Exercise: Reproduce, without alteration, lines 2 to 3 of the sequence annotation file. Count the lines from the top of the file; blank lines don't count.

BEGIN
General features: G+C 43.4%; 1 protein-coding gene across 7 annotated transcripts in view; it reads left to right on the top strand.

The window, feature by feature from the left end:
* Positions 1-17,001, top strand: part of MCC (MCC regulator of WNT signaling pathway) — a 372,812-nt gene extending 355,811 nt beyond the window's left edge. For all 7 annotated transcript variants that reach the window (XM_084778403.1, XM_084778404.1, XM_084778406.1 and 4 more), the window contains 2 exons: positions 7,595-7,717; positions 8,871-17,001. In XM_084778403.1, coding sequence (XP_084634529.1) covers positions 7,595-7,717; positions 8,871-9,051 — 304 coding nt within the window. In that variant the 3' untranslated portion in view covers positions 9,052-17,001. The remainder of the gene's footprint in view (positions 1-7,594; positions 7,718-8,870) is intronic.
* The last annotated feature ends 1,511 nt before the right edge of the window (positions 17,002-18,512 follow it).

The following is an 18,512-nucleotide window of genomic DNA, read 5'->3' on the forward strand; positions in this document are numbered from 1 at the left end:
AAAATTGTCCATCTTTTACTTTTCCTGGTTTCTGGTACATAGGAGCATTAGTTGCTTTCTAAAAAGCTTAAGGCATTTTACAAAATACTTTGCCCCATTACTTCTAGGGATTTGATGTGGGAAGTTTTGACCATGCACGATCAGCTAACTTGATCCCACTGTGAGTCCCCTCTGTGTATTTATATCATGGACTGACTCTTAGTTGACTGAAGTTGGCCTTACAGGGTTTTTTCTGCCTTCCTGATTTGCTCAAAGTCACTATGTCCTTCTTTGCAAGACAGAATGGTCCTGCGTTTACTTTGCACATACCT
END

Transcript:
The window, feature by feature from the left end:
* Positions 1-17,001, top strand: part of MCC (MCC regulator of WNT signaling pathway) — a 372,812-nt gene extending 355,811 nt beyond the window's left edge. For all 7 annotated transcript variants that reach the window (XM_084778403.1, XM_084778404.1, XM_084778406.1 and 4 more), the window contains 2 exons: positions 7,595-7,717; positions 8,871-17,001. In XM_084778403.1, coding sequence (XP_084634529.1) covers positions 7,595-7,717; positions 8,871-9,051 — 304 coding nt within the window. In that variant the 3' untranslated portion in view covers positions 9,052-17,001. The remainder of the gene's footprint in view (positions 1-7,594; positions 7,718-8,870) is intronic.